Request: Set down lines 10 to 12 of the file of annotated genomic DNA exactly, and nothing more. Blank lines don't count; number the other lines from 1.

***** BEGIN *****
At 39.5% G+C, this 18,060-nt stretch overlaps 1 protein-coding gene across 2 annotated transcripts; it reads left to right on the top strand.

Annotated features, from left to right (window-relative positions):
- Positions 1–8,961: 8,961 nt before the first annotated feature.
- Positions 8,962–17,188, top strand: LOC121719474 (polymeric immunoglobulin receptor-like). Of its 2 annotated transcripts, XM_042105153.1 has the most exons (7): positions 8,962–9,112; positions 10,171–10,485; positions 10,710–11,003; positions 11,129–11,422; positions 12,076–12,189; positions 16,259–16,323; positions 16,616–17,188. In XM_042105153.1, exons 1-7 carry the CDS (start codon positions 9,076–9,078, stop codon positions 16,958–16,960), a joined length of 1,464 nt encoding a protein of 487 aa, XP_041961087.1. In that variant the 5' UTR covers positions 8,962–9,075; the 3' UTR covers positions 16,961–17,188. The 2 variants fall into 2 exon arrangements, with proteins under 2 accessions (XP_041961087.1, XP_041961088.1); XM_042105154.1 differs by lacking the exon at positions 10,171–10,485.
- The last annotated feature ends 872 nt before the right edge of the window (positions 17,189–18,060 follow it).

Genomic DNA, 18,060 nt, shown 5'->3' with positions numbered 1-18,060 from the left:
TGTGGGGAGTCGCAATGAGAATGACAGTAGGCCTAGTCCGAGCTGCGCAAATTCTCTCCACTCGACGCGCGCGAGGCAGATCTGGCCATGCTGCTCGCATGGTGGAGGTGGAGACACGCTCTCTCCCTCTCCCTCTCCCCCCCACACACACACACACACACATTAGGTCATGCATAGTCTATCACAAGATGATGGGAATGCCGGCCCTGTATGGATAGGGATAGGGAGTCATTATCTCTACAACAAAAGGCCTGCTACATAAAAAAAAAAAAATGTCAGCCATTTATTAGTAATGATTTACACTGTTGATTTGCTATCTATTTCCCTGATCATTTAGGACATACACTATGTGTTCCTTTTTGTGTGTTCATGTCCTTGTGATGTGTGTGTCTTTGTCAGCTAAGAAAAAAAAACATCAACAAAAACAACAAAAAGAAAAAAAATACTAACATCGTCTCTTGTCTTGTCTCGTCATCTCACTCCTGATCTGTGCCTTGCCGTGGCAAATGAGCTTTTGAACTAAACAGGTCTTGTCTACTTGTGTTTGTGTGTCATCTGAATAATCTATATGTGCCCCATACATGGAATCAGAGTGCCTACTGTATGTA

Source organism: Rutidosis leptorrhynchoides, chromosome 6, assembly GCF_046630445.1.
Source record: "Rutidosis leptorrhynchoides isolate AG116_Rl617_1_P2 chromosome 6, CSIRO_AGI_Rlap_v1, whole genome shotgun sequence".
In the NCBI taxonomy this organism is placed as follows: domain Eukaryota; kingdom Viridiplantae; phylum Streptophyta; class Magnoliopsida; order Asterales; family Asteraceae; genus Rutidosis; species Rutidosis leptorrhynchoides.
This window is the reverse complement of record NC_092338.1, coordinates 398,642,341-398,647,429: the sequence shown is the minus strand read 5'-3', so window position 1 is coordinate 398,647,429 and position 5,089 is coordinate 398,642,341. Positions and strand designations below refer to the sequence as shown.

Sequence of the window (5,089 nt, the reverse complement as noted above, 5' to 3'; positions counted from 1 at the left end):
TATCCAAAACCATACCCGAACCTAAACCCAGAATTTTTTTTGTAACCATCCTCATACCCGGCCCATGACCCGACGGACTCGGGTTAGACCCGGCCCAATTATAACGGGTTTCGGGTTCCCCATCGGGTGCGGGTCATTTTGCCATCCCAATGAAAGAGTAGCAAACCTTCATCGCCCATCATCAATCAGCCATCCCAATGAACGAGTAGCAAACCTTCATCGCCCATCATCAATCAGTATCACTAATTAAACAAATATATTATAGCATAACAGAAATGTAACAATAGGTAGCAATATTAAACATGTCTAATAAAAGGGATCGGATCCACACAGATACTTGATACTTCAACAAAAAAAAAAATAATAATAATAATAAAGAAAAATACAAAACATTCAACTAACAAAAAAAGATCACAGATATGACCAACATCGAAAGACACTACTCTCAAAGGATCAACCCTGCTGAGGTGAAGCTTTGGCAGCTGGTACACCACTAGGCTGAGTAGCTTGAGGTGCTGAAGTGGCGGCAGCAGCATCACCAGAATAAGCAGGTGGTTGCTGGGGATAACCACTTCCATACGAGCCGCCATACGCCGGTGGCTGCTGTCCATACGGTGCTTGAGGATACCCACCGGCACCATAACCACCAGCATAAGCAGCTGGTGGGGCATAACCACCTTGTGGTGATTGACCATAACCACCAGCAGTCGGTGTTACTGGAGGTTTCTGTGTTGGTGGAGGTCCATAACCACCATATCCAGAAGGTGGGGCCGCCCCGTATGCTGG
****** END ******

In the NCBI taxonomy this organism is placed as follows: domain Eukaryota; kingdom Viridiplantae; phylum Streptophyta; class Magnoliopsida; order Asterales; family Asteraceae; genus Rutidosis; species Rutidosis leptorrhynchoides.
This window is the reverse complement of record NC_092338.1, coordinates 398,642,341-398,647,429: the sequence shown is the minus strand read 5'-3', so window position 1 is coordinate 398,647,429 and position 5,089 is coordinate 398,642,341. Positions and strand designations below refer to the sequence as shown.

Sequence of the window (5,089 nt, the reverse complement as noted above, 5' to 3'; positions counted from 1 at the left end):